At Detroit we spent twelve days. Here is concentered a variety and abundance of valuable information concerning the Indians, out of which I endeavoured to collect whatever related to the various topics specified in my commission.

At Mackinaw, at the military establishment of that Island, we spent sixteen days : from the 17th of June, to the 3d of July, in the family of the Commandant of this post, Capt. Pierce, where we received the kindest attention. Probably there is no situation of more importance to the government of the United States, in promoting the civilization of the Indians, than Mackinaw.*

The contemplated removal of this Military Post, or the principal part of the establishment, to the Saut of St. Mary's, near Lake Superior, to prepare the way for which a purchase has been made of a proper site for such an establishment, will furnish another very advantageous station for planting an Education Family, whose influence, in connexion with that of Mackinaw, through the medium of the thousands of Indians, and that of the Traders, who annually resort to these stations, may be extended over the whole of the wide territories, bordering on the largest of our Lakes.

At L'Arbre Croche, to which place we were accompanied by Col. George Boyd, the Indian agent at Mackinaw, with his interpreter, Mr. Graverod, we spent a day and a night, in which time Col. Boyd held a Treaty in behalf of the Government of the United States, with the Chiefs of that part of the Ottawa Indians, who reside here, for the purchase of the Martin Islands, I which are in the vicinity of Mackinaw. Afterwards I held a conference with them on the subjects of my mission.g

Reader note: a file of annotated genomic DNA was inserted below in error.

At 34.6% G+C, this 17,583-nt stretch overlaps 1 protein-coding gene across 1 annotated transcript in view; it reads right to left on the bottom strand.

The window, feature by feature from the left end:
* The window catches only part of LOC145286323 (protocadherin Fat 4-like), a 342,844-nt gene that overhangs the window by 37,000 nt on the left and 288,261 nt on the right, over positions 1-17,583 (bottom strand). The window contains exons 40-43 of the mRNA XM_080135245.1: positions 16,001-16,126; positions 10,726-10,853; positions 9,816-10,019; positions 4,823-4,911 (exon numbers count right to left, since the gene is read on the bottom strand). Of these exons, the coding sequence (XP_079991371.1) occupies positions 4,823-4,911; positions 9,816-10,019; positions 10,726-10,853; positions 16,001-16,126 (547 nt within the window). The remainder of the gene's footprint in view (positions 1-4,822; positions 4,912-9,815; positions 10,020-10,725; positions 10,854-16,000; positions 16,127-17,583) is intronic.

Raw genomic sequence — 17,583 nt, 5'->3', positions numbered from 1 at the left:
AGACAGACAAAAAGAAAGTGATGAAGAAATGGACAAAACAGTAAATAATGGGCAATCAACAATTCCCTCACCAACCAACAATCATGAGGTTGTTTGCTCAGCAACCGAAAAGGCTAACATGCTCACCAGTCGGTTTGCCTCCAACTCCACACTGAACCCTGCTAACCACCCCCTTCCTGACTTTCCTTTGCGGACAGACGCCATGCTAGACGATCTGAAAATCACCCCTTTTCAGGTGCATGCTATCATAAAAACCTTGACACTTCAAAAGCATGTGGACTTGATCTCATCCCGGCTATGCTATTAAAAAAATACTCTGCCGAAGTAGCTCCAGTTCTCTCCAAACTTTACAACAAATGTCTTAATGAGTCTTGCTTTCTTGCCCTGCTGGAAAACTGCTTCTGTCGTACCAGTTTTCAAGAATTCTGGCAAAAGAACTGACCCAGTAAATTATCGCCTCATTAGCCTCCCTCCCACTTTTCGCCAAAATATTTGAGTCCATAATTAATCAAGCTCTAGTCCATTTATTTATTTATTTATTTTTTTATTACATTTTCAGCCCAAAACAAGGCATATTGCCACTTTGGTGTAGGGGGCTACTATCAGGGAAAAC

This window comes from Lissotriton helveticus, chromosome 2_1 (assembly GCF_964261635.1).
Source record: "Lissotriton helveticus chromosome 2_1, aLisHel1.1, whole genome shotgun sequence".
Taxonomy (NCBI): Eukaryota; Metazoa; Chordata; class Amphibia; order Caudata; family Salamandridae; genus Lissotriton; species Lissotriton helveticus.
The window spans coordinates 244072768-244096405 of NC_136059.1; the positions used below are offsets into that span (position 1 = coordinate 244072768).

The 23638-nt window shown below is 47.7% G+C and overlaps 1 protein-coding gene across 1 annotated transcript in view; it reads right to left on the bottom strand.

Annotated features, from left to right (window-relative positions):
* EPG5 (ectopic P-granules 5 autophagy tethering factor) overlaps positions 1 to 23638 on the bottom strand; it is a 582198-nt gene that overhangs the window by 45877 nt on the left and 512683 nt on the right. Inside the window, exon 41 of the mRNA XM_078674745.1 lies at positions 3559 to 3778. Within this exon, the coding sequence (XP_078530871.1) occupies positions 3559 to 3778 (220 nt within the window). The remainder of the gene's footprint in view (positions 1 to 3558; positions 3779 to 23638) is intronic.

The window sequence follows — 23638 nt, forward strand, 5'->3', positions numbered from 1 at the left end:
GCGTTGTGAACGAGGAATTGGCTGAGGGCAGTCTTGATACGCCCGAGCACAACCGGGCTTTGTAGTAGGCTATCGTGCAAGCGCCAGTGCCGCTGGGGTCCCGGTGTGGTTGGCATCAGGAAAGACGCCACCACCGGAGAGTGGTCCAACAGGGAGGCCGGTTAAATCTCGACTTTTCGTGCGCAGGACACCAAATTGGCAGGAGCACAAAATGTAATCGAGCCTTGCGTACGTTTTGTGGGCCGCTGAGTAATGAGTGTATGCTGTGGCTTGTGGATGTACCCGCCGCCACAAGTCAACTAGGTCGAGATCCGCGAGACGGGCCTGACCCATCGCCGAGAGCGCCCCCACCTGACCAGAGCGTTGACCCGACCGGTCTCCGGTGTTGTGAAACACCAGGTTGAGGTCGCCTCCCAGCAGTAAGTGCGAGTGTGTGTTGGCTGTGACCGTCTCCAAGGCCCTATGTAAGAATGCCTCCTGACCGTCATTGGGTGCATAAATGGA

At Green Bay we remained fifteen days, from the 7th, to the 23d of July, in the hospitable family of Col. J. Smith, Commandant at the military post in this place. Green Bay may vie with Mackinaw in its importance, as a place adapted to carry into effect the benevolent plans of the Government in reference to the Indians. This place, and Prairie du Chien, will probably be the future capitals of the N. W. Territory, which is now without any white population, except the garrisons of the U. States, and a few families of mingled French and Indian blood, settled around them. This, therefore, is a country well adapted for the developement

Appendix B. † Appendix C. I Appendix D. Appendix E.